Kenneth Feinberg’s use of industry categories in scoring claims is criticized


The U.S. Justice Department sent a harsh rebuke Friday to oil spill claims czar Kenneth Feinberg, criticizing him for using broad industry categories to determine whether claimants should be paid for damages from the BP oil spill in the Gulf of Mexico, a move that a senior federal attorney said is more restrictive than the standard set by law.

Feinberg has often boasted that claimants should come to him instead of the courts because he would be more generous than the private claims parameters set by the Oil Pollution Act of 1990. But Associate U.S. Attorney General Thomas Perrelli, who oversees civil matters at the Justice Department, sent a letter to Feinberg telling him that the categories of eligible and ineligible claims that his Gulf Coast Claims Facility applied when determining emergency payments is not part of the Oil Pollution Act of 1990.

Perrelli’s letter says an individual claimant’s connection to the spill zone and activities affected by the spill – not the type of business he owns or works in – should be the factors used in determining eligibility.

The letter then reminds Feinberg that he must apply the legal standard set out by the Oil Pollution Act.

Feinberg is in the midst of accepting public comment about final payment calculation methods he disclosed earlier this week, and said he would consider Perrelli’s input as a part of that process.

“The Department of Justice has been a constructive force in making the program stronger,” he said.

But the Justice Department is clearly not happy with Feinberg for imposing a standard for eligibility that is more strict than what the law allows. Feinberg has not responded this week to questions from The Times-Picayune about his use of industry categories to evaluate claims.

He’s also been asked repeatedly about how GCCF evaluated emergency claims, but has been vague about what types of claims qualified for payment and which didn’t.

While Perrelli is the first government official to address Feinberg’s method of evaluating claims based on industry categories, those who work for the claims agency have known about it for months.

Olga Souders, a former GCCF claims adjuster, said she and her colleagues were ordered to assign “scores” to different industry groups when they processed claims.

She said some industries and jobs got “0 scores” automatically, rendering them ineligible, regardless of their location or the context in which they operated.

“Auto repair, financial services, accountants, bail bonds, tax office CPAs, doctors and attorneys were some of the ones that qualified as 0 scores,” Souders said.

Perrelli said in his letter that the problem with that type of categorizing is this: a decision about a particular industry operating inland may not apply to that same industry when it operates on the shores that were affected by oil.

Souders, who lives in the Dallas area and says she is a licensed insurance adjuster, was among about 500 claims evaluators at a warehouse in Hammond who were laid off in November by GCCF subcontractor Worley Catastrophe Services.

She was so upset about the opaque way claims were handled that she established a consulting company, Gulf Coast Claims Assistance, to use her insider’s knowledge to help claimants through GCCF’s complex process. She said she charges $350 up front and up to 15 percent of any compensation collected.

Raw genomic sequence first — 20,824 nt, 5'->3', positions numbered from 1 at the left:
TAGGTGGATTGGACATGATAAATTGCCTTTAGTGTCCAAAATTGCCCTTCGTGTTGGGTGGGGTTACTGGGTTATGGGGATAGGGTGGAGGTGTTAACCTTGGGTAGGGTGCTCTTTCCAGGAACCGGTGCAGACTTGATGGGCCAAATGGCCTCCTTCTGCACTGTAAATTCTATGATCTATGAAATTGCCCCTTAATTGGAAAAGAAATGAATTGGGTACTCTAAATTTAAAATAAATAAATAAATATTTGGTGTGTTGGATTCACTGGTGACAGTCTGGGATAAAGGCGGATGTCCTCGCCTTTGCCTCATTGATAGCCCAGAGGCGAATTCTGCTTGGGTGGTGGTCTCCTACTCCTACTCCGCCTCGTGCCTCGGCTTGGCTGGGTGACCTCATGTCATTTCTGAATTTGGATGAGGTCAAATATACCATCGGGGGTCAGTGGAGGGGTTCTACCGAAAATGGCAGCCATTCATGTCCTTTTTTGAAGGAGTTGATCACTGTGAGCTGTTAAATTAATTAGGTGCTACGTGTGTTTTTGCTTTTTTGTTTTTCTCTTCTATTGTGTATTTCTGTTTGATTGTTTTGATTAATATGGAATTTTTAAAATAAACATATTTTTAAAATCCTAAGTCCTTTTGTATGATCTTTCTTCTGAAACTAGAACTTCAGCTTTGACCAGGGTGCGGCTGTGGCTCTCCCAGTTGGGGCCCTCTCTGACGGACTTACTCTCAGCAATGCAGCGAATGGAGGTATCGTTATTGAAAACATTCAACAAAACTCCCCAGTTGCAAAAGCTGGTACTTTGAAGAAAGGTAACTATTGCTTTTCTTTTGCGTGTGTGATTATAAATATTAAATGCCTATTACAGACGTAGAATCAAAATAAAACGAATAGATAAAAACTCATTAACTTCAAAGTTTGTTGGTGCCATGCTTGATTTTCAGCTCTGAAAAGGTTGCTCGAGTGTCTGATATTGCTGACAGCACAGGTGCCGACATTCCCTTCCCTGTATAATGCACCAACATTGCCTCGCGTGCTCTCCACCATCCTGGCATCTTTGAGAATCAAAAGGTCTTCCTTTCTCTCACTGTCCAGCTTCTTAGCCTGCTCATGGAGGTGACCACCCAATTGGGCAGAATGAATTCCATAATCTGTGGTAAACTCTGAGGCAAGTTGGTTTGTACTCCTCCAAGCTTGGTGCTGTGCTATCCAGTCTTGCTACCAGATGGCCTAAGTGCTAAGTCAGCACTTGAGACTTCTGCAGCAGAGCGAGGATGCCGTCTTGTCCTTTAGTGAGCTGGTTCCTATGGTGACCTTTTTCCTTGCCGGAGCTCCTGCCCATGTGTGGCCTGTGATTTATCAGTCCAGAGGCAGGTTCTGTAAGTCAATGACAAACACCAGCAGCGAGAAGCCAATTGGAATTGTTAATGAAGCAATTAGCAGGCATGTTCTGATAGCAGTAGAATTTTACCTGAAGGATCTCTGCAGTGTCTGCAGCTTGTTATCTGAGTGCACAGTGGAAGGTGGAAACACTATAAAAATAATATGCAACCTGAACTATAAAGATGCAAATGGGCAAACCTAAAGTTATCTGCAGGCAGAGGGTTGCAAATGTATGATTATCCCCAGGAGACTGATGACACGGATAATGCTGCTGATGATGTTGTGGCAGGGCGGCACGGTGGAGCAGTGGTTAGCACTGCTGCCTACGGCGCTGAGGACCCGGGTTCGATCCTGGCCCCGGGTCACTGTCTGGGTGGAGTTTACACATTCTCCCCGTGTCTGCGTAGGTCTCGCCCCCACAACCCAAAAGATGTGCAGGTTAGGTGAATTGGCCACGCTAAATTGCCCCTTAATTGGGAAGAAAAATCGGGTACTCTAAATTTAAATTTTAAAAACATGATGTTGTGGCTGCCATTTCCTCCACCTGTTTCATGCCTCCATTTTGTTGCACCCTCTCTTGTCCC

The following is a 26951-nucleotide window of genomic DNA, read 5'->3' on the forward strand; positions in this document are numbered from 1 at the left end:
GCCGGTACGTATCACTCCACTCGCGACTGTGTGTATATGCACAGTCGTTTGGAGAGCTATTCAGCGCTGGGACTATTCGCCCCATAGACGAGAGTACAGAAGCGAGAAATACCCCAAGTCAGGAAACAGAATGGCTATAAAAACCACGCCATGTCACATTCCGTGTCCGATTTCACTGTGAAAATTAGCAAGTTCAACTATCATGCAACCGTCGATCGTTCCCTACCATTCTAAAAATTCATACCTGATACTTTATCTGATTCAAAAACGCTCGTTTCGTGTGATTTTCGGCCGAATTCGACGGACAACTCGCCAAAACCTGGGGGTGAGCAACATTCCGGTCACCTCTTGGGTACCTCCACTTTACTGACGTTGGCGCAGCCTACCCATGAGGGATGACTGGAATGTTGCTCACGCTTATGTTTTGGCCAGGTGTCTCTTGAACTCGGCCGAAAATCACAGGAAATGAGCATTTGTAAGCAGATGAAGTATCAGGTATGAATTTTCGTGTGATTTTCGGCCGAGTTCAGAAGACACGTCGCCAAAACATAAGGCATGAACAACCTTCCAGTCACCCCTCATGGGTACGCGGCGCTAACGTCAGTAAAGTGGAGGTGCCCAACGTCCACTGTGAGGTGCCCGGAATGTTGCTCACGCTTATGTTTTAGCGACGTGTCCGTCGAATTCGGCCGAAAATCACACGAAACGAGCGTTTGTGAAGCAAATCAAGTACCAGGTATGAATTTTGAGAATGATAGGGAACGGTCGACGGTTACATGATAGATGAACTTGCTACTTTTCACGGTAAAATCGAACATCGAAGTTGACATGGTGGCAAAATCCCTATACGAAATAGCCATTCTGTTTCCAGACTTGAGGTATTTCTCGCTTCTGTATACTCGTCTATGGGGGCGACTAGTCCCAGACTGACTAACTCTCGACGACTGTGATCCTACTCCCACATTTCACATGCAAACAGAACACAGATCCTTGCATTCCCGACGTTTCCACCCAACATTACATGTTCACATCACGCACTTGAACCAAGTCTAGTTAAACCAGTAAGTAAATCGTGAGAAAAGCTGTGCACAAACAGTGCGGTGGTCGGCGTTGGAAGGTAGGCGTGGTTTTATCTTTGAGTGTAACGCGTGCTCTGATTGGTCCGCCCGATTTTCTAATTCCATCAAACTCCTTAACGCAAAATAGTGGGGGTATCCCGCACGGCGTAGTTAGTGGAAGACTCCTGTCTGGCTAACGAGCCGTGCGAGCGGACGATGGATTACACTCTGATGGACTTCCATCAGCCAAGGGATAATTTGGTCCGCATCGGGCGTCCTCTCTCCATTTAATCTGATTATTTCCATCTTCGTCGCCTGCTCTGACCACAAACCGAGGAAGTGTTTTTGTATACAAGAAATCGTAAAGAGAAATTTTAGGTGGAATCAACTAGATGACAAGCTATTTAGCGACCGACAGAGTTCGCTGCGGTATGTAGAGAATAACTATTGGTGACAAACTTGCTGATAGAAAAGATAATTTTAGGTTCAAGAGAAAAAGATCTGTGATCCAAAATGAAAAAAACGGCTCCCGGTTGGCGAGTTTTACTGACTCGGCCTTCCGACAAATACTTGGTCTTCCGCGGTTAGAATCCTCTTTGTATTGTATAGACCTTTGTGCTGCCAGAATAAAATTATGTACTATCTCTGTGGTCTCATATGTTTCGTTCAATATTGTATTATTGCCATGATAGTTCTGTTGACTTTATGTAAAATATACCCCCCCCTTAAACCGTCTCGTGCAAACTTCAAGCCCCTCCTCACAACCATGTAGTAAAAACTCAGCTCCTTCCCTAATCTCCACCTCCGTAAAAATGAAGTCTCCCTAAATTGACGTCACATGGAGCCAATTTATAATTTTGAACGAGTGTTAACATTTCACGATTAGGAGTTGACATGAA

Souders said that five of the 13 claimants she represents have been miscategorized by GCCF, likely yielding an improperly low industry score on their emergency claim.

Possibly the most egregious example is Slidell-based Louisiana Rock Oyster Resources, a company that provides the rock beds laid by oyster farmers. Souders said higher-ups in GCCF told her the company was categorized as a construction business. On Friday, when company owner J.R. Durham called the GCCF hotline, a claims specialist told him his claim was filed under the industry category “retail sales and service.”

Durham said he should be considered part of the oyster harvesting industry, the one that Feinberg said this week would get final claims payments based on four times uncompensated losses from 2010.

Durham said he gets a different answer every time he calls the GCCF, but Friday was different. That’s because the specialist told him the emergency claim period was officially closed and, even though his claim was still under review and hadn’t been denied, he would not get an emergency payment.

That may have been a death-knell for a firm that claims it lost $2.8 million in revenue in the six months after the April 20 oil spill. It can’t pay its leases and has thousands of tons of rock sitting unused at the docks in Hopedale, Durham said.

Durham also was told his claim is being reviewed by Guidepost Investigations, another GCCF subcontractor paid by BP to handle cases of suspected fraud. Durham said he knows the claim is large and welcomes the scrutiny. But as long as Guidepost has his file, he can’t get any information about his claim.

“This was going to be our best season ever and then they canceled the oyster season,” Durham said. “We had to close the office on Gause Boulevard and now I’m operating out of my house. We’ve got three job sites we had to evacuate from because we don’t have the money to pay the leases. I give GCCF all our bank statements, all our taxes, all our financial records and we’re still waiting.”

David Hammer can be reached at or 504.826.3322.

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Stuart H. Smith is an attorney based in New Orleans fighting major oil companies and other polluters.
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